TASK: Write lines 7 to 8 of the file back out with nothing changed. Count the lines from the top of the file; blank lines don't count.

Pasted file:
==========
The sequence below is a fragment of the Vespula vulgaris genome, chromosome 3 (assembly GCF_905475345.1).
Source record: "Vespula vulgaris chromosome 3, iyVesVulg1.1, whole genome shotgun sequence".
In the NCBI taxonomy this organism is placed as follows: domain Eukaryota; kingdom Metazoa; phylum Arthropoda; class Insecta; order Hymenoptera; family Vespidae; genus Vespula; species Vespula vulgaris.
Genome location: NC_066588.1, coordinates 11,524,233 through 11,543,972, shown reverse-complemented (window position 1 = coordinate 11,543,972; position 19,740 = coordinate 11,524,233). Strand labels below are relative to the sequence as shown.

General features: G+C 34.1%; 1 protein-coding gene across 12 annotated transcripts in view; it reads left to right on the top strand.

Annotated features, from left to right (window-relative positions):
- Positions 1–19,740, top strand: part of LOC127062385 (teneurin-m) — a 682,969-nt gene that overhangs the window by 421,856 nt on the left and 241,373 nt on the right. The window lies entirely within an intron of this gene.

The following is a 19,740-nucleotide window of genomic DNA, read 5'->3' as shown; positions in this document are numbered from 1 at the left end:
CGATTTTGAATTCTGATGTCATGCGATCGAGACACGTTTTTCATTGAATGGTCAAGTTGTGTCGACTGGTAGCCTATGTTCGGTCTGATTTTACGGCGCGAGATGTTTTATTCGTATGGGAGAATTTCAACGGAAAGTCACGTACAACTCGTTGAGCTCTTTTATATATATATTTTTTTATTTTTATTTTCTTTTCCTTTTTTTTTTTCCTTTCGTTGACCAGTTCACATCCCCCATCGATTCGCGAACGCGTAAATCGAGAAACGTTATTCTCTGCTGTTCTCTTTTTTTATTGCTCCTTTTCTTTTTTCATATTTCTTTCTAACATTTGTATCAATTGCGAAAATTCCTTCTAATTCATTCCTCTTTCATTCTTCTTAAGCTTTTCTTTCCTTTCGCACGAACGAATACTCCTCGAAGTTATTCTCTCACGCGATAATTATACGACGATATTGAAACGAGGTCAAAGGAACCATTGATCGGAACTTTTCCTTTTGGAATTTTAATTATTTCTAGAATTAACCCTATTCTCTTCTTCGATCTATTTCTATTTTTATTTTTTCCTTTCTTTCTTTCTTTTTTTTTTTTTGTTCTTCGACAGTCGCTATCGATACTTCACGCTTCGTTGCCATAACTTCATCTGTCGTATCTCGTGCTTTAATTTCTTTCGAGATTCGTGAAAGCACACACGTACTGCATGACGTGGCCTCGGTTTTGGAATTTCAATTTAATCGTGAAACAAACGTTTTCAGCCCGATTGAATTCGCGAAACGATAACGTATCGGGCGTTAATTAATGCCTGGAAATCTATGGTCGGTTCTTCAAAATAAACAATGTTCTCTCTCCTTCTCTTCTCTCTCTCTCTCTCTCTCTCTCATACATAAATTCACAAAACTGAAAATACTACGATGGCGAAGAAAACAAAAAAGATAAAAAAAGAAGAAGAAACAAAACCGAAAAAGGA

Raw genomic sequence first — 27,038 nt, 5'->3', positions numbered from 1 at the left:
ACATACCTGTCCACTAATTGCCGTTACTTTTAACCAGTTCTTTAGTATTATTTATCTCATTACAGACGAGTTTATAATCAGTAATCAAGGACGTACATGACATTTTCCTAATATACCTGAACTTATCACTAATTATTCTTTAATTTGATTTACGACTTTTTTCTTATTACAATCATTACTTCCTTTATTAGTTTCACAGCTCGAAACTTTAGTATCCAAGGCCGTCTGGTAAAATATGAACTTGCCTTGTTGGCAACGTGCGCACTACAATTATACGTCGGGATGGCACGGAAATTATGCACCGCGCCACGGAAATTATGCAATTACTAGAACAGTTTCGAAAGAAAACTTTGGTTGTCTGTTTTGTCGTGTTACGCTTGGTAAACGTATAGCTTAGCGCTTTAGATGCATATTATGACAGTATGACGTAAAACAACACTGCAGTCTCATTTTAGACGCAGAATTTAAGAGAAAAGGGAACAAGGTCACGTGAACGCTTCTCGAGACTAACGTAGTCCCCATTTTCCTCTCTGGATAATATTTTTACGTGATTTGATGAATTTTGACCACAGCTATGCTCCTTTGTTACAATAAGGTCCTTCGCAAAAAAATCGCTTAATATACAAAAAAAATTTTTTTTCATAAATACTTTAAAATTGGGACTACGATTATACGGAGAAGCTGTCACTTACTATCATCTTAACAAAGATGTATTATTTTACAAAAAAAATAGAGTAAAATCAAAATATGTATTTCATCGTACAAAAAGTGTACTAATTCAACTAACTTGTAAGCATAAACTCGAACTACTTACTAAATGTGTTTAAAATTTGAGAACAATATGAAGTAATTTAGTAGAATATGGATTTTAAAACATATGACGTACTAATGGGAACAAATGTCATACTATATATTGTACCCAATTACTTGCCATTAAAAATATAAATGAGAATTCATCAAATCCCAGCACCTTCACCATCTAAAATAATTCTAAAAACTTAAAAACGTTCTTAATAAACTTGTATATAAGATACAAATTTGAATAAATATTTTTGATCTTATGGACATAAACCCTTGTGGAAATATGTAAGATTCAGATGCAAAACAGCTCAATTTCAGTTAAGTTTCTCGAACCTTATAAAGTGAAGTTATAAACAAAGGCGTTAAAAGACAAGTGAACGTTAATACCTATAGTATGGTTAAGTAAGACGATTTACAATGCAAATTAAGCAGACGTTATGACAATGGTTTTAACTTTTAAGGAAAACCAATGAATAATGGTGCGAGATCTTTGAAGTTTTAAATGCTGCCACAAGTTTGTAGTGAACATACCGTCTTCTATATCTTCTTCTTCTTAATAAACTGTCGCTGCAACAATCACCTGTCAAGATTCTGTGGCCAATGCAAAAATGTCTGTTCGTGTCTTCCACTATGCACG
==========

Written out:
- Positions 1–19,740, top strand: part of LOC127062385 (teneurin-m) — a 682,969-nt gene that overhangs the window by 421,856 nt on the left and 241,373 nt on the right. The window lies entirely within an intron of this gene.

The following is a 19,740-nucleotide window of genomic DNA, read 5'->3' as shown; positions in this document are numbered from 1 at the left end: